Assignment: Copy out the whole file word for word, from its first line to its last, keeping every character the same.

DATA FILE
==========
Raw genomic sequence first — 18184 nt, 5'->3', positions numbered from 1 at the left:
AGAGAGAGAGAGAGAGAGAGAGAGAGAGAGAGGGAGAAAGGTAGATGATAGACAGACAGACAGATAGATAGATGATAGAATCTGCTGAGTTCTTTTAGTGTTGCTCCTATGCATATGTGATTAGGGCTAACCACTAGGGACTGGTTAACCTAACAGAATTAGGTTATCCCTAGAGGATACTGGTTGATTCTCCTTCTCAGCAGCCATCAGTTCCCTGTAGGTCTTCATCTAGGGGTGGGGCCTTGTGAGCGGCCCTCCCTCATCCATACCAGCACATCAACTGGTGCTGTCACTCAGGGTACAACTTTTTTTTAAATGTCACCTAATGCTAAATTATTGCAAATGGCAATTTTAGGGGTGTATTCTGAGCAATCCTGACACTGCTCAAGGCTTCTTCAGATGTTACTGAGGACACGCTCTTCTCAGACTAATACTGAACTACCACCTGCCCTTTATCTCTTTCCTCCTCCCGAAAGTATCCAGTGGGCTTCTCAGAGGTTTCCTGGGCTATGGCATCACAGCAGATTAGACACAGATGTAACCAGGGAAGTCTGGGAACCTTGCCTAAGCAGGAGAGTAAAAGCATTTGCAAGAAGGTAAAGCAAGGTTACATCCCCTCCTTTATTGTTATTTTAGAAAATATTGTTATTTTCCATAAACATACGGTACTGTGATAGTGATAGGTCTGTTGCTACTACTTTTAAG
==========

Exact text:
Raw genomic sequence first — 18184 nt, 5'->3', positions numbered from 1 at the left:
AGAGAGAGAGAGAGAGAGAGAGAGAGAGAGAGGGAGAAAGGTAGATGATAGACAGACAGACAGATAGATAGATGATAGAATCTGCTGAGTTCTTTTAGTGTTGCTCCTATGCATATGTGATTAGGGCTAACCACTAGGGACTGGTTAACCTAACAGAATTAGGTTATCCCTAGAGGATACTGGTTGATTCTCCTTCTCAGCAGCCATCAGTTCCCTGTAGGTCTTCATCTAGGGGTGGGGCCTTGTGAGCGGCCCTCCCTCATCCATACCAGCACATCAACTGGTGCTGTCACTCAGGGTACAACTTTTTTTTAAATGTCACCTAATGCTAAATTATTGCAAATGGCAATTTTAGGGGTGTATTCTGAGCAATCCTGACACTGCTCAAGGCTTCTTCAGATGTTACTGAGGACACGCTCTTCTCAGACTAATACTGAACTACCACCTGCCCTTTATCTCTTTCCTCCTCCCGAAAGTATCCAGTGGGCTTCTCAGAGGTTTCCTGGGCTATGGCATCACAGCAGATTAGACACAGATGTAACCAGGGAAGTCTGGGAACCTTGCCTAAGCAGGAGAGTAAAAGCATTTGCAAGAAGGTAAAGCAAGGTTACATCCCCTCCTTTATTGTTATTTTAGAAAATATTGTTATTTTCCATAAACATACGGTACTGTGATAGTGATAGGTCTGTTGCTACTACTTTTAAG